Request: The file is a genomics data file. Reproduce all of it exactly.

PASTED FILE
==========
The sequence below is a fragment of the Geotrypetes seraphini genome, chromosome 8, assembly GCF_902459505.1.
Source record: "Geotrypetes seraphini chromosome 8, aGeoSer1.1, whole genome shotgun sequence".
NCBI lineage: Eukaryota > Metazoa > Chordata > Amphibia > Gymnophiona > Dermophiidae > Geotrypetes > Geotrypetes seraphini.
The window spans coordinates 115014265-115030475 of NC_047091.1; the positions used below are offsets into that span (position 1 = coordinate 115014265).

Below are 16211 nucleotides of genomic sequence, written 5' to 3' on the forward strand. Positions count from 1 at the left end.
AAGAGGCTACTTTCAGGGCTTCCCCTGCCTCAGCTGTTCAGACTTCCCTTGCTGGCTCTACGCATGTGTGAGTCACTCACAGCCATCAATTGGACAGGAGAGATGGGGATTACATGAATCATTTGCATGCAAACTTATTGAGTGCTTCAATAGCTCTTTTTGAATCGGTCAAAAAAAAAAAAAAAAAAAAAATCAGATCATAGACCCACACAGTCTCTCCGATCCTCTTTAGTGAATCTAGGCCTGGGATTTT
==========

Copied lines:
The sequence below is a fragment of the Geotrypetes seraphini genome, chromosome 8, assembly GCF_902459505.1.
Source record: "Geotrypetes seraphini chromosome 8, aGeoSer1.1, whole genome shotgun sequence".
NCBI lineage: Eukaryota > Metazoa > Chordata > Amphibia > Gymnophiona > Dermophiidae > Geotrypetes > Geotrypetes seraphini.
The window spans coordinates 115014265-115030475 of NC_047091.1; the positions used below are offsets into that span (position 1 = coordinate 115014265).

Below are 16211 nucleotides of genomic sequence, written 5' to 3' on the forward strand. Positions count from 1 at the left end.
AAGAGGCTACTTTCAGGGCTTCCCCTGCCTCAGCTGTTCAGACTTCCCTTGCTGGCTCTACGCATGTGTGAGTCACTCACAGCCATCAATTGGACAGGAGAGATGGGGATTACATGAATCATTTGCATGCAAACTTATTGAGTGCTTCAATAGCTCTTTTTGAATCGGTCAAAAAAAAAAAAAAAAAAAAAATCAGATCATAGACCCACACAGTCTCTCCGATCCTCTTTAGTGAATCTAGGCCTGGGATTTT